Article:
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Support & Wellbeing

Consent & Helpful Resources

By AnnabelK 29 Apr 2021

We hope that you found last Semester’s Consent Conversations useful in terms of building the confidence and knowledge to talk openly about consent and to remove the taboo associated with talking about sex. It is so important that we work together to challenge the myths surrounding sexual assault, rape, and sexual harassment, and work towards creating a caring and supportive community.

It is also important to recognise that anyone can experience sexual violence, regardless of gender or sexuality. It does not matter if you have previously consented to sexual acts with that person, or with others. Whatever the circumstances, nobody has the right to force you to have sex or touch you without your consent. If this happens to you, it’s important to remember it’s not your fault.

Sexual violence can take many forms but in general refers to unwanted sexual acts or activity, including, but not limited to: rape, sexual assault, and sexual harassment.  These can be committed by strangers, by someone you know, or by someone of the same sex. They can also take place within a relationship or a marriage. This webpage includes some helpful definitions around sexual violence and consent.

If you believe that you have experienced sexual violence, you can report an incident to the University anonymously or with your personal details using the University’s Report + Support site. If you choose to report anonymously we will not be able to offer direct advice and are unlikely to be able to initiate any formal processes. If you report using your personal details, a Sexual Violence Liaison Officer will contact you to discuss support and possible reporting options (male and female advisers are available); you are not required to name the other party in order to receive support.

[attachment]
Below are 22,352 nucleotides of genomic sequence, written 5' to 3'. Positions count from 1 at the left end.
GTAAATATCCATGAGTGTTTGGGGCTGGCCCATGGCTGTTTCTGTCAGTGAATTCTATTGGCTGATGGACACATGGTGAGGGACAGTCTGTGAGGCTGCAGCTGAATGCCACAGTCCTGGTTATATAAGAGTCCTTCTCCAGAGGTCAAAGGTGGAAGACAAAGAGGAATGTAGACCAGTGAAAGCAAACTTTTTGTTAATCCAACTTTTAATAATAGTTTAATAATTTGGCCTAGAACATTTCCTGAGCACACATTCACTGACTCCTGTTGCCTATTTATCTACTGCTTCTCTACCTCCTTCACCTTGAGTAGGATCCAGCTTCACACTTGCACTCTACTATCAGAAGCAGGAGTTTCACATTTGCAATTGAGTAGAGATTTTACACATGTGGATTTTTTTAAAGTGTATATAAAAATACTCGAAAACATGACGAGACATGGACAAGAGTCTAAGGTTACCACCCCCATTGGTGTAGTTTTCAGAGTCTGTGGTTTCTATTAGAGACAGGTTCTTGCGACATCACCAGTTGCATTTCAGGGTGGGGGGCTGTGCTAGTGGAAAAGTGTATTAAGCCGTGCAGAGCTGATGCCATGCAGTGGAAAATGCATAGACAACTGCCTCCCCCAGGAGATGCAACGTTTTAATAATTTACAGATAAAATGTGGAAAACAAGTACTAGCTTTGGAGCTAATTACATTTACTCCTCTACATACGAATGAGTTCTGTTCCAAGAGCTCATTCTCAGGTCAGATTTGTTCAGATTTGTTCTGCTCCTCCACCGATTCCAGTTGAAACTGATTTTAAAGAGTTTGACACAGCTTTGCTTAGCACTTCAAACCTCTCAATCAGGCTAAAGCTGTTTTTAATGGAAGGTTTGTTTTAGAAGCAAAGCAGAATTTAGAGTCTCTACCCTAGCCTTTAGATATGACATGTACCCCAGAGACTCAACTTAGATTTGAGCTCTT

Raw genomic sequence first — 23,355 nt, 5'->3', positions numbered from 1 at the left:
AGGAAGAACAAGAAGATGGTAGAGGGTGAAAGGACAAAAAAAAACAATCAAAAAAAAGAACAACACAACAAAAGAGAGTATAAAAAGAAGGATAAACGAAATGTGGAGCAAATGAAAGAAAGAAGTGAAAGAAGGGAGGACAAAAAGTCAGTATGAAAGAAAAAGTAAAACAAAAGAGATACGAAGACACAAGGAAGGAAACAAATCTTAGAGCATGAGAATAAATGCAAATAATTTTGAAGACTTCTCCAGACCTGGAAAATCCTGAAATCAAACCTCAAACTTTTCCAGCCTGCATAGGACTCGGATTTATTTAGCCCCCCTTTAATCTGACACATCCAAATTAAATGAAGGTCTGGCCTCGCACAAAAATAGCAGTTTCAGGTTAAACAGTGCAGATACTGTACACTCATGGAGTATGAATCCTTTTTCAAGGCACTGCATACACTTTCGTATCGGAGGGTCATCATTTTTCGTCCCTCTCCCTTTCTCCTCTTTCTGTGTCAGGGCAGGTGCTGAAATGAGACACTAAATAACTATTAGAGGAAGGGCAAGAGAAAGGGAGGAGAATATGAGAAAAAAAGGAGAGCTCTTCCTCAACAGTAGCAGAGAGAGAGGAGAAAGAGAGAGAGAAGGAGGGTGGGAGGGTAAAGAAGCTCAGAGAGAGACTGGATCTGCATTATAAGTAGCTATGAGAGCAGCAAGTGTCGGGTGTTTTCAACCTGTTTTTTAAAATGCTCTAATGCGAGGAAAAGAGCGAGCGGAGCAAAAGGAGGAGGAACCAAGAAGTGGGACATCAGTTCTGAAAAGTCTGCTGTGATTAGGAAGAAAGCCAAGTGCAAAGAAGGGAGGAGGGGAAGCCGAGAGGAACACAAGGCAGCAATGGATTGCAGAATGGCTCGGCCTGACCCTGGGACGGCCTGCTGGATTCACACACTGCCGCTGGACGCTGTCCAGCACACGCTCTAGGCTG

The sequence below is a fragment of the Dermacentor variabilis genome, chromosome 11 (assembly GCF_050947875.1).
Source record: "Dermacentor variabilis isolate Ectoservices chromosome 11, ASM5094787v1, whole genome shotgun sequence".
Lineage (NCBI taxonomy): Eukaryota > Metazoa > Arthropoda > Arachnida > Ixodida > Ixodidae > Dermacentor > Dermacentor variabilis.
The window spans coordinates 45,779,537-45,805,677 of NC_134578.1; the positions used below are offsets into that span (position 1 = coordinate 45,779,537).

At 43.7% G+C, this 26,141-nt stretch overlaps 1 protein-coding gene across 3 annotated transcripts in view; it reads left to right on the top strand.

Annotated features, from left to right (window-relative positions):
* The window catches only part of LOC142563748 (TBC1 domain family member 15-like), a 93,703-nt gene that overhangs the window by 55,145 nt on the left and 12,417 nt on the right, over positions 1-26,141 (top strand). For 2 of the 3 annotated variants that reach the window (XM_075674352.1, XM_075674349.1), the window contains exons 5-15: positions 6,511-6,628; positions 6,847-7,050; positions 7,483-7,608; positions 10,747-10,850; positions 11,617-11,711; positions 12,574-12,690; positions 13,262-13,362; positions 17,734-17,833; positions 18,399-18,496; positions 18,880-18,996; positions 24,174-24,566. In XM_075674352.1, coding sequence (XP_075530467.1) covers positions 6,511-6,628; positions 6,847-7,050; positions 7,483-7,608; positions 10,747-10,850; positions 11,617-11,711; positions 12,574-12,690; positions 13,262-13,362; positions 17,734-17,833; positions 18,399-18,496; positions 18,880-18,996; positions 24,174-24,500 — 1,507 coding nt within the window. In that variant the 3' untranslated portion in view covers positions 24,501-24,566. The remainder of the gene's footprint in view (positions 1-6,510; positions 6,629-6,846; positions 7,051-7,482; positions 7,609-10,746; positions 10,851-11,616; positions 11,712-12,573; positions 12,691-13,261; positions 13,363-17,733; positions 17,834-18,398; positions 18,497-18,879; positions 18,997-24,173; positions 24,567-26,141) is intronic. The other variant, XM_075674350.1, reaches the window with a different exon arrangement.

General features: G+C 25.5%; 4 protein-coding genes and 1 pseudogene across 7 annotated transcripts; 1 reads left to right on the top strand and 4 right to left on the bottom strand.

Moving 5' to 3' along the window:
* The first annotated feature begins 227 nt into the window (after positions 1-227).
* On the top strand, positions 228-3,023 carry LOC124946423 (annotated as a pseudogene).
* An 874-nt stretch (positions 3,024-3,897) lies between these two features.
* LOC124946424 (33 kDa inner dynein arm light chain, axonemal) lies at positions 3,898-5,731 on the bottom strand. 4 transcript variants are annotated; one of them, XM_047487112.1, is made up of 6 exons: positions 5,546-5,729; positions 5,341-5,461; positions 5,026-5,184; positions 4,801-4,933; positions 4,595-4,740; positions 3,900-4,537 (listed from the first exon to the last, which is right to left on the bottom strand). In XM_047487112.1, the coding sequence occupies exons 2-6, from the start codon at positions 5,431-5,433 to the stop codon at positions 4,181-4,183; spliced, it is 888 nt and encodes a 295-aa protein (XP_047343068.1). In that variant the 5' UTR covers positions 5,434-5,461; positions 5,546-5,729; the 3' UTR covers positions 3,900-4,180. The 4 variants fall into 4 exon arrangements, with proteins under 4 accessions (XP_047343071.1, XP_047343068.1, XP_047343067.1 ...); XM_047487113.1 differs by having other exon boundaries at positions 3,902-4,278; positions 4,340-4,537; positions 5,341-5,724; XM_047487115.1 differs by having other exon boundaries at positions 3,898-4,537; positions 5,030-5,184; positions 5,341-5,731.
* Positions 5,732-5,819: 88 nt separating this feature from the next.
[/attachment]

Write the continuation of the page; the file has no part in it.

More information about support available and reporting options can be found here.

The Consent Collective provides a range of useful resources for both survivors of sexual violence and those who are passionate about advocating against sexual violence. You can access the materials using your University email address.

Alternatively, if you or someone you know has questions or would like to find out more about the support available to you, you can contact the Central Welfare and Guidance team at If you are resident in University accommodation, you can contact Residence Life at

Consent. It’s as simple as tea:

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